Training – The phrase “optics ready” has become almost as prevalent as the phrase Picatinny rail in the handgun world.

Many new handguns hitting the market are optics-ready, both big and small, and I think that’s outstanding. I feel that red dots on handguns are the future Training.

Various micro-compact pistols with red dot optics.

A red dot can be massively beneficial to both new and old shooters. But to get the most out of them, you have to know how to use them.

With that in mind, we put together a guide on how to use a handgun red dot, as well as a list of a few of our favorite dots. But first, let’s be clear on why red dots are awesome.

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The Benefits of a Red Dot

Starting with the biggest advantage, they are so easy to use. Put the dot on the target and pull the trigger.

Iron sights require you to line up the target, the front sight, and the rear sight.

Holosun HS507C, View
Point and shoot.

Superimposing a dot onto a target is not only easier to do, but it can also be much faster. Getting a dot over the target is usually quicker than aligning the iron sights and focusing on the front sight.

Using a red dot makes can also improve accuracy. Skill is still required, but there is less margin for error when putting a dot on the target Training.

With iron sights, if the front sight is a little more to the right or a little low, you will see a pretty big difference on paper.

Revolver Ramp Sights View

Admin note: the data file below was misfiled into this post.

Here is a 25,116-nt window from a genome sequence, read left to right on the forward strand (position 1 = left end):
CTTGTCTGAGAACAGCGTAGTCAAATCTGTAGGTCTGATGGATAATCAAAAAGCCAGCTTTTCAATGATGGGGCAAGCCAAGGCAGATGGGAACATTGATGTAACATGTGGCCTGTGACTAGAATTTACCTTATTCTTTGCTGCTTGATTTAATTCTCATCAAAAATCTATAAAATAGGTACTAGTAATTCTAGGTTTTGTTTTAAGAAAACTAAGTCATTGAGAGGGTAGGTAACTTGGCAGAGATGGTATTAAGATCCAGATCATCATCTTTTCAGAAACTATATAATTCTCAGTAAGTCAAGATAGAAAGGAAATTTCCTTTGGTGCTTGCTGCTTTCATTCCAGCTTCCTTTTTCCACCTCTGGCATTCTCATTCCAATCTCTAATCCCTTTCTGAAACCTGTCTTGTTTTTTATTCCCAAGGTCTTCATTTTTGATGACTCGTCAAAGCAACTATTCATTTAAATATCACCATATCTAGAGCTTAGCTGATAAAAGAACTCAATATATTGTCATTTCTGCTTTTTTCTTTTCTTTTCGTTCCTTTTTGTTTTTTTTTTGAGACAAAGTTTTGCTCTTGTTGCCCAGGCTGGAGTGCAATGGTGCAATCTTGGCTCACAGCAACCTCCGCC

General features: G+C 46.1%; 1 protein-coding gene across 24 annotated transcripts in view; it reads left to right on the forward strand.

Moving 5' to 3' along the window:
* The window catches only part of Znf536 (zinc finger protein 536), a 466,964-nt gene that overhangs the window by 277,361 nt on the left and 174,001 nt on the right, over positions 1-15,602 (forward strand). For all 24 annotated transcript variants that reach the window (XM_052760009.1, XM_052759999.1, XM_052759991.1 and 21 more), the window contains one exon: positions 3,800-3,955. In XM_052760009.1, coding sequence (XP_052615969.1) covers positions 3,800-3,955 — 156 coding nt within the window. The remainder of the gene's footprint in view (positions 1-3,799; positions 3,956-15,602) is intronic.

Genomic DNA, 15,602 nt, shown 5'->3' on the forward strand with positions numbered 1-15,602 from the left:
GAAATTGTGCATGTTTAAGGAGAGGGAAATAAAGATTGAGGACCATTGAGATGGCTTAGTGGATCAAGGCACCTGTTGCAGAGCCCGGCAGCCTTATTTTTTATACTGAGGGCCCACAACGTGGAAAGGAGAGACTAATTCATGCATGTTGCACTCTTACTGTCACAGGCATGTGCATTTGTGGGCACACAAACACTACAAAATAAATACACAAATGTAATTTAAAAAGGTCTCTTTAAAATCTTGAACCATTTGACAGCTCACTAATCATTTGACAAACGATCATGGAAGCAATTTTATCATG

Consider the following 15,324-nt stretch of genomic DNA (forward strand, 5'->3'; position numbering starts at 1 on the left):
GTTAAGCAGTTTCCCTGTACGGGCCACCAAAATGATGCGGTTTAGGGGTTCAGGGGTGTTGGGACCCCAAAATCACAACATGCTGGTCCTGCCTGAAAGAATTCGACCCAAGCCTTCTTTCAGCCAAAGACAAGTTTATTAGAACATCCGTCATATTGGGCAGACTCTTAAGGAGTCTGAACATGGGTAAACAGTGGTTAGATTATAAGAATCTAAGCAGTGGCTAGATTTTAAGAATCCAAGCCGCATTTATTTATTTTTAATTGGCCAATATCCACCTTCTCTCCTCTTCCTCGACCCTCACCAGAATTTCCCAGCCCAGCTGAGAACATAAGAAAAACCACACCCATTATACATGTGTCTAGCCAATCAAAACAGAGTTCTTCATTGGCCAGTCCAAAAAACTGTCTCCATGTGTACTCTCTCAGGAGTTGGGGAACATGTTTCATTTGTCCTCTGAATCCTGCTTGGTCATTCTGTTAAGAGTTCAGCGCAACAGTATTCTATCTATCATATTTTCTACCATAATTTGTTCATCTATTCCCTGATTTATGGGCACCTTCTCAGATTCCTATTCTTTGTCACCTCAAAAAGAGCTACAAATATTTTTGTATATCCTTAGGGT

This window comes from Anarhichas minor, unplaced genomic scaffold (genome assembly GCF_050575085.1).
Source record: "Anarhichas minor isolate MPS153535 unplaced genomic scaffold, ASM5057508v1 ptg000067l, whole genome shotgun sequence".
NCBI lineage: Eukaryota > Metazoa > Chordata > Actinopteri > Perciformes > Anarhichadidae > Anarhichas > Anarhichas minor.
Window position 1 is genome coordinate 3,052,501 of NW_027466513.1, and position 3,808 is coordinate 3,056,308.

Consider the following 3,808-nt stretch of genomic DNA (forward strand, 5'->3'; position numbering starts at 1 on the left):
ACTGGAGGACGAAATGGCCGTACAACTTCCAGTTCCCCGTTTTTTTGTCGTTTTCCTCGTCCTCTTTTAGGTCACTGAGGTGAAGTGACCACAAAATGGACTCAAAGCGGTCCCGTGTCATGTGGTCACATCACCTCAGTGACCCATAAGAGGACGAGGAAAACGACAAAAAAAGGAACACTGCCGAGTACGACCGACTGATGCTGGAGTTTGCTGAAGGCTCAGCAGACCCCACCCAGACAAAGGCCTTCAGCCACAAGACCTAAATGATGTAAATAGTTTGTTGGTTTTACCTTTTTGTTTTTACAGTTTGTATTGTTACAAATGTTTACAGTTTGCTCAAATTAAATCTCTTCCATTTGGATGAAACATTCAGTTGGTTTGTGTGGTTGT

Getting a perfectly equal amount of space between the sights every time is tougher than it looks.

Front sights can also be pretty big. Even smaller front sights can still obscure targets when shooting at longer distances. The smaller dot makes it easier to see the target, and if a target is easier to see, it’s easier to hit.

Simply put, a handgun red dot makes it easier to shoot your gun more accurately, faster, and at greater distances.

Downsides to a Red Dot

Free lunch? Nah, there is no such thing. Of course, there are downsides to the red dot on your handgun.

Micro Red Dots in Case

For concealed carriers like me, they make the gun a bit larger and bulkier. They also are not cheap. Well, good ones are not cheap.

At a minimum, they will cost us around $250 to 300 for a solid-duty optic. That’s easily half the cost of a modern defensive firearm.

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at OpticsPlanet

Prices accurate at the time of writing

Prices accurate at the time of writing

Some people will point to durability issues. With cheaper optics, this is undoubtedly a concern. However, red dots have gotten tougher over the last few years, even ones made for handguns.

A duty or carry-ready optic can take some serious abuse. In my experience, I’ve never broken a quality red dot sight, but I have broken or dislodged the iron sights of a Glock 19, an MR9, and a CZ P-10C through Training.

Iron sights can definitely break too. (Photo: Sig Forum)

Are they weaker than iron sights? That’s the big question, and I honestly don’t think they are — at least not a quality red dot.

There is always the issue of a battery as well. Batteries die, so you must pay close attention to the optic’s lifespan and swap batteries regularly!

9

at Amazon

Prices accurate at the time of writing

Prices accurate at the time of writing

How To Use a Red Dot

First and foremost, you either need an optics-ready pistol or have your slide milled for an optic.

Since there are many optics available, this also means there are a few different mounting footprints. Many gun manufacturers use a plate system that allows the use of adapter plates to make sure you can mount most mainstream red dot options.

However, you always need to ensure that your gun and the red dot you are looking at are compatible before making any purchases.

You will most likely need a mini torque wrench to mount your optic. For all things gun, I go with Fix It Sticks. It is best to follow the manufacturer’s recommendation for how many inch-pounds of torque need to be applied.